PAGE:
Work Laptop: which Macbook Pro?

Discussion in 'Buying Tips and Advice' started by swifty168, May 21, 2015.

  1. swifty168 macrumors member

    Aug 26, 2011
    I need to buy a work laptop for my wife and I need some advice as to which model is most appropriate.
    This will be used almost exclusively for work purposes so things like gaming won't be a factor at all.
    I have narrowed it down to the 2015 15" or 13" MacBook Pro but I'm leaning towards the 15" due to the extra screen real estate.
    Until the actual units gets benchmarked, I guess we have to rely on claimed battery life which favours the 13" model but only slightly. And of course the extra pound on the 15" also favours the 13" model for work travel which she may increasingly need to do in the future.

    But my main point of confusion is using external monitors.
    Namely the difference between the Iris 6100 (13"), Iris Pro (15" base) and R9 370X (15" high end).
    Extra screen real estate is a big plus and atm we have an UltraHD TV, a LG 49UB850T to be precise which can do 3840X2160 @ 60hz via HDMI 2.0 which I'd like to have the option of using. I assume a lightning to HDMI adapter is all I need? Is that the same as a mini displayport to HDMI?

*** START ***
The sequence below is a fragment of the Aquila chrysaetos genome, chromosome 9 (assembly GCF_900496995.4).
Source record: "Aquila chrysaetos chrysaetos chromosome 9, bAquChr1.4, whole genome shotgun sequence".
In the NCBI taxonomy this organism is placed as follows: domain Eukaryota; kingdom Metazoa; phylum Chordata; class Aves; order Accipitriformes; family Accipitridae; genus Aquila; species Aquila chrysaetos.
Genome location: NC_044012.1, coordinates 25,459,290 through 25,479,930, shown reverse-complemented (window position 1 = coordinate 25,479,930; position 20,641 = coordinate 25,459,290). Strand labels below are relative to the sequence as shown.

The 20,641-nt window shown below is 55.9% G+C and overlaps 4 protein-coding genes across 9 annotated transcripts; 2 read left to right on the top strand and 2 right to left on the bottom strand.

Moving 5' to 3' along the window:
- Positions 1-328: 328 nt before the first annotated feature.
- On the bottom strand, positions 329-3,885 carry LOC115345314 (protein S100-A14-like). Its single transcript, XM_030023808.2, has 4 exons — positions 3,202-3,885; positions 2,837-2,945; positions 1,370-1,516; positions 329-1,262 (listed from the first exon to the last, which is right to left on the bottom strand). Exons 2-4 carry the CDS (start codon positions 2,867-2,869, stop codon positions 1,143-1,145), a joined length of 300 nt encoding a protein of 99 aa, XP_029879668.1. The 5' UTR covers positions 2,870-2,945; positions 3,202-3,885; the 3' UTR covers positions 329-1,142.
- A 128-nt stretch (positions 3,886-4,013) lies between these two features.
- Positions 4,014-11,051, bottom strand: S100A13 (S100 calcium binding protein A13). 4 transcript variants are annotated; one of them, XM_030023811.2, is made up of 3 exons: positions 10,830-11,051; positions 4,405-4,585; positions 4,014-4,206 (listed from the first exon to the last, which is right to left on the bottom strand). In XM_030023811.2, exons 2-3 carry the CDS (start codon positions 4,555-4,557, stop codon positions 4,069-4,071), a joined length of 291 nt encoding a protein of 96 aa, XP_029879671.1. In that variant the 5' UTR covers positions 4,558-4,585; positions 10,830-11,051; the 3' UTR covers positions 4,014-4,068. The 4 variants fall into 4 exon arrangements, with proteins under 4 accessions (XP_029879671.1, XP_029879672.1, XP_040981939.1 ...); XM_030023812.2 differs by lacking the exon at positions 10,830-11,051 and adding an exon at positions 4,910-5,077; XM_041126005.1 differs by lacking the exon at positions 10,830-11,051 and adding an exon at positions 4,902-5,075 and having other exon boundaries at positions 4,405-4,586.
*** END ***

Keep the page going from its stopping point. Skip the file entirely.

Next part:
Will there be a difference in how each of these will drive the TV?
    As in, can each graphic card drive just the TV, mirror or extend the desktop. Ideally she'd want to extend the desktop so that she can work on the laptop whilst simultaneously have lots of other documents up on the TV to quickly reference.

    Does the inclusion of a dGPU decrease battery life? If so, can it be turned off when she's working 'unplugged?'

    I'm also leaning towards the 15" models for the faster SSD which should make loading large documents (some several hundred pages I've seen) quicker?

    I also can't wait for Skylake as she needs the computer more or less now. Am I correct in assuming CPU doesn't matter much for her uses anyways?